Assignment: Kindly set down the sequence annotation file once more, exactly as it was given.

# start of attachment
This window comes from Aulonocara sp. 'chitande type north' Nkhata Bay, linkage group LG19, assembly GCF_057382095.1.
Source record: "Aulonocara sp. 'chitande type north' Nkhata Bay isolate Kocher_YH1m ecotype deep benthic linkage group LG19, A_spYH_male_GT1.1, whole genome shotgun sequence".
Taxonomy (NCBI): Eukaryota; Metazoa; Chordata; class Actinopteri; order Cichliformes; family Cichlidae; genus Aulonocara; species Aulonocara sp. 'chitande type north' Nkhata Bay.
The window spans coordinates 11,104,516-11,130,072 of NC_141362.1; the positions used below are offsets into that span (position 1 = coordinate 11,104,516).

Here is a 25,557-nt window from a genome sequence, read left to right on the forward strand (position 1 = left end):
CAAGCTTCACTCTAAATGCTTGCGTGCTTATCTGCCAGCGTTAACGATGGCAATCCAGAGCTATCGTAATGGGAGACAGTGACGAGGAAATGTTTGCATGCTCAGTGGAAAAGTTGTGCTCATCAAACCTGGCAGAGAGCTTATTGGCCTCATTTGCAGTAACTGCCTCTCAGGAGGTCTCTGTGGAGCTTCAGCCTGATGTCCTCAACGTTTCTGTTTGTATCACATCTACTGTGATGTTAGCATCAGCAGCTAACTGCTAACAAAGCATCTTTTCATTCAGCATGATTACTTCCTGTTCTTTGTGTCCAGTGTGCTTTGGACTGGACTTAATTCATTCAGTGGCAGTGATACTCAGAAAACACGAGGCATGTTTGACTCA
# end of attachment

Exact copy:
This window comes from Aulonocara sp. 'chitande type north' Nkhata Bay, linkage group LG19, assembly GCF_057382095.1.
Source record: "Aulonocara sp. 'chitande type north' Nkhata Bay isolate Kocher_YH1m ecotype deep benthic linkage group LG19, A_spYH_male_GT1.1, whole genome shotgun sequence".
Taxonomy (NCBI): Eukaryota; Metazoa; Chordata; class Actinopteri; order Cichliformes; family Cichlidae; genus Aulonocara; species Aulonocara sp. 'chitande type north' Nkhata Bay.
The window spans coordinates 11,104,516-11,130,072 of NC_141362.1; the positions used below are offsets into that span (position 1 = coordinate 11,104,516).

Here is a 25,557-nt window from a genome sequence, read left to right on the forward strand (position 1 = left end):
CAAGCTTCACTCTAAATGCTTGCGTGCTTATCTGCCAGCGTTAACGATGGCAATCCAGAGCTATCGTAATGGGAGACAGTGACGAGGAAATGTTTGCATGCTCAGTGGAAAAGTTGTGCTCATCAAACCTGGCAGAGAGCTTATTGGCCTCATTTGCAGTAACTGCCTCTCAGGAGGTCTCTGTGGAGCTTCAGCCTGATGTCCTCAACGTTTCTGTTTGTATCACATCTACTGTGATGTTAGCATCAGCAGCTAACTGCTAACAAAGCATCTTTTCATTCAGCATGATTACTTCCTGTTCTTTGTGTCCAGTGTGCTTTGGACTGGACTTAATTCATTCAGTGGCAGTGATACTCAGAAAACACGAGGCATGTTTGACTCA